Although the Vietnam Service Medal is a personal service award, it is permissible and customary under Coast Guard regulations for cutters to display service awards on the port and starboard bridge wings.[13] Squadron One cutters were entitled to display the VSM by virtue of having served in Vietnam for more than thirty days during the eligibility period of 15 November 1961 to 30 April 1975.

  • Republic of Vietnam Gallantry Cross Unit Citation with Palm
Vietnam gallantry cross unit award-3d.svg

All units serving under MACV were awarded the Vietnam Gallantry Cross Unit Citation with Palm by the Republic of Vietnam. Because U.S. Navy units serving in Vietnam were subordinate to MACV this included all Coast Guard Squadron One cutters.[14]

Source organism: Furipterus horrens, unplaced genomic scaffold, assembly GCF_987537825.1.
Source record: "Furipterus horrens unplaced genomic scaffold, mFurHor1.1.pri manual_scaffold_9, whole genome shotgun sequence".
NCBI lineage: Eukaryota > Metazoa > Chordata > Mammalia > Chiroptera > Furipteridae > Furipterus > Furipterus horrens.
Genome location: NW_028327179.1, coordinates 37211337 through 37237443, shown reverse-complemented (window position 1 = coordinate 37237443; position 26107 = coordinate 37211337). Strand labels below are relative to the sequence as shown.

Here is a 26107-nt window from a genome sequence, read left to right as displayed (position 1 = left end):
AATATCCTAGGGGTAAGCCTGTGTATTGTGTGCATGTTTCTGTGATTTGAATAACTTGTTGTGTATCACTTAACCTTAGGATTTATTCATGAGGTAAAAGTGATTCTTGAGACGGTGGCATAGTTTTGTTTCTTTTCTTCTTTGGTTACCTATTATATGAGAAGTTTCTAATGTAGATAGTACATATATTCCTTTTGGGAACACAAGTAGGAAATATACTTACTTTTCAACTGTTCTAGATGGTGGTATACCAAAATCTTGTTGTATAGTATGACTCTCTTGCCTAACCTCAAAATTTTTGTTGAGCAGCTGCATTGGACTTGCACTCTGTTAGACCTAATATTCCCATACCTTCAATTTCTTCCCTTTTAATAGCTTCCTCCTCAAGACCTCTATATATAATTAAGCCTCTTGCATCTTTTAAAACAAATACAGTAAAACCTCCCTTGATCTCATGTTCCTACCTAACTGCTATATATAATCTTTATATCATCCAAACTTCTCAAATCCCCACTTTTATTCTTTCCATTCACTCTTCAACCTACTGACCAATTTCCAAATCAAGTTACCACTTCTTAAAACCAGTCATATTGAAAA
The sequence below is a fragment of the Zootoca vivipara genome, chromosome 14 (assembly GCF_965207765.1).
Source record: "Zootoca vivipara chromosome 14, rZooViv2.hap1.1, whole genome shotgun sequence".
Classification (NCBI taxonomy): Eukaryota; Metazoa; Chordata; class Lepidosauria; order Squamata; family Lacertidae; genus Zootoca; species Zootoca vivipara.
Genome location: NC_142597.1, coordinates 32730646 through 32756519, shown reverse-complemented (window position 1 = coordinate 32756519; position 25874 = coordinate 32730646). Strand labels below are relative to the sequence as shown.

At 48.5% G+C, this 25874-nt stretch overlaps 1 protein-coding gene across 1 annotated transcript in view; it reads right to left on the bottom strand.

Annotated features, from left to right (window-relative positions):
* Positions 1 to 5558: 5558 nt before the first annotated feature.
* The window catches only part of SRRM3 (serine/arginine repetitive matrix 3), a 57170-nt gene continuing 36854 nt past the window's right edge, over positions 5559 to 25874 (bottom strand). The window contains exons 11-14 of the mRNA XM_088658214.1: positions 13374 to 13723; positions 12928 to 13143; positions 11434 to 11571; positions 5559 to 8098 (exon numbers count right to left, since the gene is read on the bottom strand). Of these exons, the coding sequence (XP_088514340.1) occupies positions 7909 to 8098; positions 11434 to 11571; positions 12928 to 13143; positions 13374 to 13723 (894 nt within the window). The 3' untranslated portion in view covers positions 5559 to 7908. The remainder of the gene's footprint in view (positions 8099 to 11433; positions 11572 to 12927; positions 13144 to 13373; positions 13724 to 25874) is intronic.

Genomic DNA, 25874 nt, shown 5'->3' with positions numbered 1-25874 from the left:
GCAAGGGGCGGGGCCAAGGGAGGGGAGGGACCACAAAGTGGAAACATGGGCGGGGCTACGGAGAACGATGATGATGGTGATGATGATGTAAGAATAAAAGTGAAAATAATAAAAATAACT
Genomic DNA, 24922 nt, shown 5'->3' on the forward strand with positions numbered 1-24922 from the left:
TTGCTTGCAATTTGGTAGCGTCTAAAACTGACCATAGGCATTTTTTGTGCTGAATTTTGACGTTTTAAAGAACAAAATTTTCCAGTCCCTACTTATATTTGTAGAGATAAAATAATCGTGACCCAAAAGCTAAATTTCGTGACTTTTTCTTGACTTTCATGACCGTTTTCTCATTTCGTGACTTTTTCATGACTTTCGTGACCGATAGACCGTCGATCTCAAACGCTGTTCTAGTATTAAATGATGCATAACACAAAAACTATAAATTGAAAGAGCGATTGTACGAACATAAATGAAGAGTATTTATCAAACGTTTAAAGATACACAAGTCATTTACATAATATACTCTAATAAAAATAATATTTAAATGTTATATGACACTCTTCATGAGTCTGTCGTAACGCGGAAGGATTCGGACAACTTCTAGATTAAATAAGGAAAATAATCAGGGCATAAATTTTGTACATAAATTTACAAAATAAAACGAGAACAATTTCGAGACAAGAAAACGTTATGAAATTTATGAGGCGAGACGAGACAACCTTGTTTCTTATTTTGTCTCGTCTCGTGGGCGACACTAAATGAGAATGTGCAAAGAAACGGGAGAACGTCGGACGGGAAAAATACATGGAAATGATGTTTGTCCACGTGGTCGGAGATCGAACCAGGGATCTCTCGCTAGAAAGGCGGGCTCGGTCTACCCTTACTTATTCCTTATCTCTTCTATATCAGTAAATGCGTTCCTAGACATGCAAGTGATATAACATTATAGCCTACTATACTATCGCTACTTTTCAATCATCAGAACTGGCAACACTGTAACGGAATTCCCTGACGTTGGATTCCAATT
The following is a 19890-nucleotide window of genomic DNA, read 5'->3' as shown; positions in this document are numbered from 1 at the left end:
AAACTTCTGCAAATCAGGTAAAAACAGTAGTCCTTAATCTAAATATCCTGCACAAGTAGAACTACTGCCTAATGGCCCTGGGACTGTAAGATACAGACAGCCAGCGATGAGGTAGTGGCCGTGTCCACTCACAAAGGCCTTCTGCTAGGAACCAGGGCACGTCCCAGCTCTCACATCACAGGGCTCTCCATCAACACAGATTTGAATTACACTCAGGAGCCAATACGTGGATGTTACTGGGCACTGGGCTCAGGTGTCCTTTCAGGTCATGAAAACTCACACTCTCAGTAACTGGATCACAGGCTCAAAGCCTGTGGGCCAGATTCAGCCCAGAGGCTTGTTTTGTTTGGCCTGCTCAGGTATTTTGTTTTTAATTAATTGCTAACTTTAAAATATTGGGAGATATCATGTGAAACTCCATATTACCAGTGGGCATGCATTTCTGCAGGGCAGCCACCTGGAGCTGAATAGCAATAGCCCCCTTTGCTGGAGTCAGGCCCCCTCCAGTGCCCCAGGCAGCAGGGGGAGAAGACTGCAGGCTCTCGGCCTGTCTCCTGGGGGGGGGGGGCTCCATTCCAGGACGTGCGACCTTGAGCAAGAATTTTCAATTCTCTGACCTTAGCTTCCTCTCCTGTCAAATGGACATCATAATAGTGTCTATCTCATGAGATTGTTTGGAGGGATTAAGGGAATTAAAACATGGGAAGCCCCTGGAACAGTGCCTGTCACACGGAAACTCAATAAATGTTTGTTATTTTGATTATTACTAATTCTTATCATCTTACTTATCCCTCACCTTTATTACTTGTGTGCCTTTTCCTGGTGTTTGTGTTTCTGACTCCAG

• Republic of Vietnam Campaign Medal
Vietnam Campaign Medal ribbon with 60- clasp.svg

The Vietnam Campaign Medal was an award of the Republic of Vietnam for those individuals who served in Vietnam for a period of at least six months. Although it was a personal award, Coast Guard regulations permitted its display on a cutter's port and starboard bridge wings since Squadron One's cutters served during the eligibility period of 1 March 1961 to 28 March 1973.[13][15]

Cutter assignment and disposition information[edit]

Group Cutter name and hull number Dates assigned Notes
First USCGC Barataria (WHEC-381) 4 May 1967 – 25 December 1967
First USCGC Half Moon (WHEC-378) 4 May 1967 – 29 December 1967
First USCGC Yakutat (WHEC-380) 4 May 1967 – 1 January 1968